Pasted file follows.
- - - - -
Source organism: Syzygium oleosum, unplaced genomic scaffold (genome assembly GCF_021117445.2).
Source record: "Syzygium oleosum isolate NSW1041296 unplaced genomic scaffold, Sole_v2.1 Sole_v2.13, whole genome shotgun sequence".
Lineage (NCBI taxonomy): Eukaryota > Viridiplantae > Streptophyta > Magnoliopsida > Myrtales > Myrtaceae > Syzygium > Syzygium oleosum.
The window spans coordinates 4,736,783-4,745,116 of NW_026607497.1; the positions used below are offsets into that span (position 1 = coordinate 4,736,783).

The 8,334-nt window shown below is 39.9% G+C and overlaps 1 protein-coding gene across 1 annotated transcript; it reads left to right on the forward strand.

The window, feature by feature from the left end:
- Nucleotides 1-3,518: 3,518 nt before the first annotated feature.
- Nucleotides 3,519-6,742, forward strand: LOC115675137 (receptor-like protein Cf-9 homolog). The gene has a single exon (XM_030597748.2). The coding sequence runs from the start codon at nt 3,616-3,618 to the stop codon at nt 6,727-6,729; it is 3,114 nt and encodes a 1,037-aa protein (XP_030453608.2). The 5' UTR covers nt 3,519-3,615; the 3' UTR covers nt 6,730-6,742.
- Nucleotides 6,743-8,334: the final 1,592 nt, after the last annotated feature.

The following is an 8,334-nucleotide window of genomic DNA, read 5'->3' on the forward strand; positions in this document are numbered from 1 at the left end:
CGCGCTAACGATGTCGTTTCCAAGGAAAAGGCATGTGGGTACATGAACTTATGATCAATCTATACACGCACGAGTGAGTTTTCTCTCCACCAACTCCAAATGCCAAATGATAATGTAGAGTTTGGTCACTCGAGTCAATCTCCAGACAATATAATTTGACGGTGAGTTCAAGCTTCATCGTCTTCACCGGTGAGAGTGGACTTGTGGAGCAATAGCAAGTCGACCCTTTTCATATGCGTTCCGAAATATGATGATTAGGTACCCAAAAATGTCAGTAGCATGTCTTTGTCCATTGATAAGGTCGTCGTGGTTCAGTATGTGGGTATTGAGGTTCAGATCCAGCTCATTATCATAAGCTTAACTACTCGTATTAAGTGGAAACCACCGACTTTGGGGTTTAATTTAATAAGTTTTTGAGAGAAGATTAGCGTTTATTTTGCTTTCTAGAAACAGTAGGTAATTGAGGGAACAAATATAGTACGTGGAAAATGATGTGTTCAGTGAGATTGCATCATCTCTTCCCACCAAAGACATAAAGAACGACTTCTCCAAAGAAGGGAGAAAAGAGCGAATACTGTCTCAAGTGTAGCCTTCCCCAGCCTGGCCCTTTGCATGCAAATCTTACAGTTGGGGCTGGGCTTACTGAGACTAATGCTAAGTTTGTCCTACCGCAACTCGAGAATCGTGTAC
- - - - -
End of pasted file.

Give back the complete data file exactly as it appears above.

Source organism: Syzygium oleosum, unplaced genomic scaffold (genome assembly GCF_021117445.2).
Source record: "Syzygium oleosum isolate NSW1041296 unplaced genomic scaffold, Sole_v2.1 Sole_v2.13, whole genome shotgun sequence".
Lineage (NCBI taxonomy): Eukaryota > Viridiplantae > Streptophyta > Magnoliopsida > Myrtales > Myrtaceae > Syzygium > Syzygium oleosum.
The window spans coordinates 4,736,783-4,745,116 of NW_026607497.1; the positions used below are offsets into that span (position 1 = coordinate 4,736,783).

The 8,334-nt window shown below is 39.9% G+C and overlaps 1 protein-coding gene across 1 annotated transcript; it reads left to right on the forward strand.

The window, feature by feature from the left end:
- Nucleotides 1-3,518: 3,518 nt before the first annotated feature.
- Nucleotides 3,519-6,742, forward strand: LOC115675137 (receptor-like protein Cf-9 homolog). The gene has a single exon (XM_030597748.2). The coding sequence runs from the start codon at nt 3,616-3,618 to the stop codon at nt 6,727-6,729; it is 3,114 nt and encodes a 1,037-aa protein (XP_030453608.2). The 5' UTR covers nt 3,519-3,615; the 3' UTR covers nt 6,730-6,742.
- Nucleotides 6,743-8,334: the final 1,592 nt, after the last annotated feature.

The following is an 8,334-nucleotide window of genomic DNA, read 5'->3' on the forward strand; positions in this document are numbered from 1 at the left end:
CGCGCTAACGATGTCGTTTCCAAGGAAAAGGCATGTGGGTACATGAACTTATGATCAATCTATACACGCACGAGTGAGTTTTCTCTCCACCAACTCCAAATGCCAAATGATAATGTAGAGTTTGGTCACTCGAGTCAATCTCCAGACAATATAATTTGACGGTGAGTTCAAGCTTCATCGTCTTCACCGGTGAGAGTGGACTTGTGGAGCAATAGCAAGTCGACCCTTTTCATATGCGTTCCGAAATATGATGATTAGGTACCCAAAAATGTCAGTAGCATGTCTTTGTCCATTGATAAGGTCGTCGTGGTTCAGTATGTGGGTATTGAGGTTCAGATCCAGCTCATTATCATAAGCTTAACTACTCGTATTAAGTGGAAACCACCGACTTTGGGGTTTAATTTAATAAGTTTTTGAGAGAAGATTAGCGTTTATTTTGCTTTCTAGAAACAGTAGGTAATTGAGGGAACAAATATAGTACGTGGAAAATGATGTGTTCAGTGAGATTGCATCATCTCTTCCCACCAAAGACATAAAGAACGACTTCTCCAAAGAAGGGAGAAAAGAGCGAATACTGTCTCAAGTGTAGCCTTCCCCAGCCTGGCCCTTTGCATGCAAATCTTACAGTTGGGGCTGGGCTTACTGAGACTAATGCTAAGTTTGTCCTACCGCAACTCGAGAATCGTGTAC